After a brief rest, we went to dinner where we met three other Mercy Ship volunteers – Annie from Australia, Jana from the UK, and Girannie who lives in New York. They have been in Tana since Saturday, so they have had time to explore the area a bit as well as acclimate to the time change. All are volunteering with Mercy Ships for the first time. We asked them what they had done in the meantime – particularly what we should see tomorrow as it would be our only full day in Tana. They all recommended the lemur farm just outside of town. After dinner, we arrnaged this with the front desk as it requires hiring a driver for the day. The Queen’s Palace was also worth a visit, so we put it on our list.
The next morning, we had scarcely finished our breakfast when we were told that our driver had arrived. We grabbed our things and were on our way to the lemur farm. We had been warned that the traffic could be bad getting out of Tana, but even by their standards, it was incredibly slow. We would travel about fifty feet and then stop for about five minutes. What should have taken about half an hour took an hour and a half.
There are several lemur farms in Madagascar which are entirely supported via tourism and donations. Back in 2001, the one near Tana was established. Madagascar is the only country with lemurs, and as such, there is a large need to protect this species which has been threatened from hunting as they have served as a source of food for the Malagasy in the past. The other danger has come from those who have taken them from the wild and raised them as pets. There is actually a readaption cage at the lemur to help rescued lemurs re-enter their society.
At last we arrived at the lemur farm. We had been told that we would have to hire a guide (noticing a trend here?). Princia was our young guide who led us around the farm. She led us only about a hundred feet when we saw our first lemurs. They were the Cockerel Sifaka lemurs which are known for their sideways walk on the ground. They seemed to be natural hams and performed for our cameras.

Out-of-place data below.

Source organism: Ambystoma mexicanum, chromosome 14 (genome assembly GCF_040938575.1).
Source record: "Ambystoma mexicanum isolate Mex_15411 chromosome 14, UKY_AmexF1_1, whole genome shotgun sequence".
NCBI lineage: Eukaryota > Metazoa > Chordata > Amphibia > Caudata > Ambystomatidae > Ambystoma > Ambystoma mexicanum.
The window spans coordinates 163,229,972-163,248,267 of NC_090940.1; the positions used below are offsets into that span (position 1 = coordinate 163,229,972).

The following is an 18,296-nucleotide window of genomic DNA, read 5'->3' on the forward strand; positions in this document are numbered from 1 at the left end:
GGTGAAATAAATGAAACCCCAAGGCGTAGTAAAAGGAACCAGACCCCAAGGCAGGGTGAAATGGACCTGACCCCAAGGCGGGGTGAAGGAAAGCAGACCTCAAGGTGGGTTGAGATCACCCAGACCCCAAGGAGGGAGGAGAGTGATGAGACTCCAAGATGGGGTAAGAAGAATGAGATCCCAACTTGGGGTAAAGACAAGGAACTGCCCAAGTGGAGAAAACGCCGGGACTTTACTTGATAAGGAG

The next group, the ruffed lemurs, whose name is not hard to discern, were a little more reticent but still seemed to enjoy our presence. These lemurs, unlike the sifaka variety, are able to walk in a straight line when on the ground.
When we encountered the crowned sifaka lemurs, it seemed that while we were asked to stay two meters from them, these lemurs had no compunction about getting closer than two meters to us! Like the first group, they seemed to enjoy being entertainers.
Earlier in our walk, we had tried to see some ring-tailed lemurs, but they were too high in the trees. This time, however, they were ready for us, including a pair of lemur twins. The ring-tailed lemur made famous in the movie, Madagascar, with King Julien, is an active group, and the twins were like small children getting into mischief.
Other features of this park included the baobab tree, the Napoleon’s hat plant and the traveler palm which is featured on the Madagascar flag. There is also an area with two types of tortoises, the radiant tortoise and the spider tortoise – the radiant tortoise has been threatened because of the demand for its beautiful shell.
We continued from there to the Queen’s Palace, which is the highest point in Tanarive. Interestingly, in Madagascar, it is a matriarchal society, so the queen’s palace is much bigger and more lavish. Sadly, it was damaged significantly by a fire set by insurgents, so the repairs are still ongoing.